eSleep Europe 2023 ESRS Joint Session with WSS (Public Health)

For this Sleep Science Friday publication, we are happy to have Dr. Phyllis Zee, the President of the World Sleep Society (WSS), introducing the ESRS – WSS joint session, that will take place in the afternoon of the 3rd day of the eSleep Europe 2023 Virtual Congress. The congress will last 3 days, from 4 to 6 October and will be fully online. Take a peek below to discover more of what will be presented on the 6th of October for the European Sleep Research Society joint session with the World Sleep Society (under the Public Health track).

ESRS Joint Session with the World Sleep Society (WSS)

6th October afternoon session (15:30-16:30 CEST)

Joint Session Chairs

Dr. Damien Leger

Dr. Damien Leger

France (ESRS)
Professor of Medicine, University of Paris, Paris, France. Head of the Sleep and Vigilance Center of the Hôtel-Dieu, University of Paris-APHP, France. Director of the Research Unit EA 7330 VIFASOM of the University of Paris, France. President of the French Sleep Research and Medicine Society (SFRMS).

Dr. Phyllis Zee

Dr. Phyllis Zee

United States of America (WSS)
Professor in Neurology and Professor of Neurobiology at Northwestern University, Illinois, United States of America. Director of the Center for Circadian and Sleep Medicine and Chief of the Division of Sleep Medicine at Northwestern University's Feinberg School of Medicine, United States of America. President of the World Sleep Society (WSS).

Promoting global sleep and circadian health, with a focus on diversity and health disparities

This joint ESRS and World Sleep Society (WSS) session will discuss the challenges and opportunities in promoting global sleep and circadian health, with a focus on diversity and health disparities.

Healthy sleep and circadian functioning are essential for physical and mental health, as well as overall wellbeing. Yet across the world, understanding of the state of sleep and circadian health in developing countries and in people living in socially and economically disadvantaged environments, has been limited. Poor sleep and circadian health in these populations can potentially increase the risk for co-morbid cardiometabolic, psychiatric and neurological disorders. In this exciting session, we bring together experts working in the areas of sleep epidemiology and sleep disorders such as insomnia and shift work and we will learn how their research is helping to develop approaches to improve sleep health across the world.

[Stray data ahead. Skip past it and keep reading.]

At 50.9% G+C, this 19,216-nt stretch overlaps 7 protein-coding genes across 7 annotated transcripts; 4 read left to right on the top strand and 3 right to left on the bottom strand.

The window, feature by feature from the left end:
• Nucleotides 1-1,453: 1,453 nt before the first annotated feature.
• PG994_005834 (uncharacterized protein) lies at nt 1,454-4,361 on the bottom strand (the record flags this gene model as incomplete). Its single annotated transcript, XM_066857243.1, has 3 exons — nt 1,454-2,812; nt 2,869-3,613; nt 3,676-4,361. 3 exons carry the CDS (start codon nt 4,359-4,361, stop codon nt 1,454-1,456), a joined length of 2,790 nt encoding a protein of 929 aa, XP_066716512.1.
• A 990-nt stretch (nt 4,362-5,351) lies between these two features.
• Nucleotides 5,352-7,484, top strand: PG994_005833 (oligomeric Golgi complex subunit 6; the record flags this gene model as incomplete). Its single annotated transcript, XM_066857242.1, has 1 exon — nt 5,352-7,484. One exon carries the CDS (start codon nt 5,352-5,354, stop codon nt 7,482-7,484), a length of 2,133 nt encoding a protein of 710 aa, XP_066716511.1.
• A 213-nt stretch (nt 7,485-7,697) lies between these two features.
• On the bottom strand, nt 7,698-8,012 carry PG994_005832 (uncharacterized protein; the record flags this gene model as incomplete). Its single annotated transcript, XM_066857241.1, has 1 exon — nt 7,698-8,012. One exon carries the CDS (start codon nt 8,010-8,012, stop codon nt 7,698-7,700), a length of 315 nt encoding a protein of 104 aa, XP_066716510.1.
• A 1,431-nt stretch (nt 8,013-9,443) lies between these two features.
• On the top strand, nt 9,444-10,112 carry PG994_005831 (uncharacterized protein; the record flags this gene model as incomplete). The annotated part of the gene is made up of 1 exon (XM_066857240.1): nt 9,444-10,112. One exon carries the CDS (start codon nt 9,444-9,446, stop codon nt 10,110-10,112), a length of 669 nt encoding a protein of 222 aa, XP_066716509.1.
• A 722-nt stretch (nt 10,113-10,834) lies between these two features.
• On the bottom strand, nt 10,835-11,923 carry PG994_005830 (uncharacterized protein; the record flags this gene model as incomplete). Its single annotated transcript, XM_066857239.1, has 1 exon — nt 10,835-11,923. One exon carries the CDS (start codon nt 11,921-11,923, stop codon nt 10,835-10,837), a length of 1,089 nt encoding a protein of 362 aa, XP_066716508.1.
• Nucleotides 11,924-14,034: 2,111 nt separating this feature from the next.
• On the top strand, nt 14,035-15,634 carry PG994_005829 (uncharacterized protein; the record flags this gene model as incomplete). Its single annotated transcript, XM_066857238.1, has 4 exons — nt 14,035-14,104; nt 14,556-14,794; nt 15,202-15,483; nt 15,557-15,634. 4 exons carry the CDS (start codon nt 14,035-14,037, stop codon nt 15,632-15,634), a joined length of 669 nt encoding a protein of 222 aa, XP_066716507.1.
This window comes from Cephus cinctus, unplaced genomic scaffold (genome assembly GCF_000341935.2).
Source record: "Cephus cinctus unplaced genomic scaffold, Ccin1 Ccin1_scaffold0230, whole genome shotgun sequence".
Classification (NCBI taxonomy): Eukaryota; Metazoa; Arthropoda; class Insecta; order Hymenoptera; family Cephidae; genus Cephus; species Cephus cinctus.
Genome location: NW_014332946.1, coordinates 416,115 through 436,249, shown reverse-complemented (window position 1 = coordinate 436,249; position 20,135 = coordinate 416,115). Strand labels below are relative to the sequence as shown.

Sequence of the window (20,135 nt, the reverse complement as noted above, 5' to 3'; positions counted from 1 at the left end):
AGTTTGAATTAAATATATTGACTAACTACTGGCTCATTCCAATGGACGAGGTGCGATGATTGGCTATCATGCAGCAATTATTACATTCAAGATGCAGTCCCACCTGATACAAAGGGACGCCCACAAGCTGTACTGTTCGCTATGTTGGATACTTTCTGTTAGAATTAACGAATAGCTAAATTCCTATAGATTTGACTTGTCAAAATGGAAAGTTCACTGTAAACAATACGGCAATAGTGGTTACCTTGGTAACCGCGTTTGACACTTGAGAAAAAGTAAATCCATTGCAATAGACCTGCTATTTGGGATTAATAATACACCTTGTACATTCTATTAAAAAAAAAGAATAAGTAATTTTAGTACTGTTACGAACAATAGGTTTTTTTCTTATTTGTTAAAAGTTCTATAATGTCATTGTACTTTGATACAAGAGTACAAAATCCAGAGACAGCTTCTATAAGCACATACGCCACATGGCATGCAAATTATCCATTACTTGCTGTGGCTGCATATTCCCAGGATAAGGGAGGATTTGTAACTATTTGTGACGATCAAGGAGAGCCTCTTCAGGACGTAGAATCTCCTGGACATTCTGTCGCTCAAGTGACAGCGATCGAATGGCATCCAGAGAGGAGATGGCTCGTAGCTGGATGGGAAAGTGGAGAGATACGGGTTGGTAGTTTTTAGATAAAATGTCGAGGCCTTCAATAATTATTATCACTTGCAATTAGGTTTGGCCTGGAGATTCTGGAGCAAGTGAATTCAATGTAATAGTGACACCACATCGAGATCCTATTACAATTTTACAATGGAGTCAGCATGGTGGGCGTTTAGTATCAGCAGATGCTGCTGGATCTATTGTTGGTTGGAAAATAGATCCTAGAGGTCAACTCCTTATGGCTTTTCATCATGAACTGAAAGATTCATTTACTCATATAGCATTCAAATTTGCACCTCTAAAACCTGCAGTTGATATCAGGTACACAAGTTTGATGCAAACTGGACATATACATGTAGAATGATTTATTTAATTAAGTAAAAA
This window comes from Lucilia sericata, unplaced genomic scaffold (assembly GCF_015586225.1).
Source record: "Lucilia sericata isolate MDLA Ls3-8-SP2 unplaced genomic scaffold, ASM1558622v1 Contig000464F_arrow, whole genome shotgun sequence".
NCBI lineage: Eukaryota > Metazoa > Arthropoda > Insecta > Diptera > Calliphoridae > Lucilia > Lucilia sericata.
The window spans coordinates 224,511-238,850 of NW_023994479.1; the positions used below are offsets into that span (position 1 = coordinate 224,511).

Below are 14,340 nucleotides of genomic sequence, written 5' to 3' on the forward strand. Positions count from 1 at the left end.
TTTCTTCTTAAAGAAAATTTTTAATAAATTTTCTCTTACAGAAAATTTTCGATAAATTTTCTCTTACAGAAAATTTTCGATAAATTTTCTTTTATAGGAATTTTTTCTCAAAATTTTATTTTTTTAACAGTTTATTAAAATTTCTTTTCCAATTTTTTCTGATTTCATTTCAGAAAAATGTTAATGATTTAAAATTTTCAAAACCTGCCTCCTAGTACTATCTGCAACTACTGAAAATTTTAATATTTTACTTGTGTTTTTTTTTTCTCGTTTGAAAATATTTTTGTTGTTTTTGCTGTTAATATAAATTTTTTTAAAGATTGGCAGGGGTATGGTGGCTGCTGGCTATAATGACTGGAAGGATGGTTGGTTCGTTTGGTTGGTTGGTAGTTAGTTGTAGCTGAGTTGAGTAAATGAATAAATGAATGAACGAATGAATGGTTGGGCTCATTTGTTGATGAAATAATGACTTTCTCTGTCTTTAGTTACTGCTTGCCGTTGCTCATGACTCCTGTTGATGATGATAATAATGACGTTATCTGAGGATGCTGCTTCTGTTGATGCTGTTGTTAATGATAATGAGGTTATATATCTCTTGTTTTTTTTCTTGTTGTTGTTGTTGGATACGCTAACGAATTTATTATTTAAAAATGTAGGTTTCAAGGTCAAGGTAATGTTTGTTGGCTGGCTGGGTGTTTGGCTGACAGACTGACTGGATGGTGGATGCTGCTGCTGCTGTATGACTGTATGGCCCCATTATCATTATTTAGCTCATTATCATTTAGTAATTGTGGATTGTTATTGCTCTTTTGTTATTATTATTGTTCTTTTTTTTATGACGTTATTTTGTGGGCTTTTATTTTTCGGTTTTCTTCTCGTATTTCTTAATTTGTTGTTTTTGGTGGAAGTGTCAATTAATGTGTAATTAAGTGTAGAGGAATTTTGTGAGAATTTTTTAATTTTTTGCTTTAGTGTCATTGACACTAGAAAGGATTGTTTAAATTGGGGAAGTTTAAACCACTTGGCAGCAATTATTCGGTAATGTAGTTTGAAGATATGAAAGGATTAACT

Co-Chairs: Erna Sif Arnardottir, Iceland (ESRS) and Vikki Revell, UK (BSS)

Session Line-up

Digital applications to treat insomnia: a gamechanger for general insomnia care?

Dieter Riemann, Germany 

Sleep health disparities and health equity

Kristen Knutson, United States of America

Environmental and social determinants of sleep

Chandra Jackson, United States of America

Implications of shift work: A health and safety perspective

Fran Pilkington-Cheney, United Kingdom

"This session is dedicated to the Public Health track, and we will be hearing from top experts from Europe and North America will discuss their research on the timely and important topic of disparities in sleep and sleep medicine and approaches to promote of sleep and circadian health at the population level, but also for sleep disorders, such as insomnia from an international perspective."

Free for ESRS, WSS and all supporting societies' members

Secure your space at the eSleep Europe Virtual Congress 2023.

Co-Chairs: Vladyslav Vyazovskiy, United Kingdom (ESRS) and Antoine Adamantidis, Switzerland (FENS-EJN)

Recent publications from ESRS members

  1. Sarkanen et al. (2023). Association between hypersomnolence and the COVID-19 pandemic: The International COVID-19 Sleep Study (ICOSS). Sleep Med.
  2. de Feijter et al. (2023). The Cross-Sectional Association Between Tinnitus and Actigraphy-Estimated Sleep in a Population- Based Cohort of Middle-Aged and Elderly Persons. Ear Hear.
  3. Steinmetz et al. (2023). Adherence to sleep restriction therapy – An evaluation of existing measures. J Sleep Res.
  4. Morssinkhof et al. (2023). Sex hormones, insomnia, and sleep quality: Subjective sleep in the first year of hormone use in transgender persons. Sleep Med.
  5. Yu et al. (2023). HLA in isolated REM sleep behavior disorder and Lewy body dementia. Ann Clin Transl Neurol.
  6. Stefani et al. (2023). Isolated rapid eye movement sleep behaviour disorder: clinical and research implications. J Neurol Neurosurg Psychiatry.
  7. Castelnovo et al. (2023). Origin, synchronization, and propagation of sleep slow waves in children. Neuroimage.
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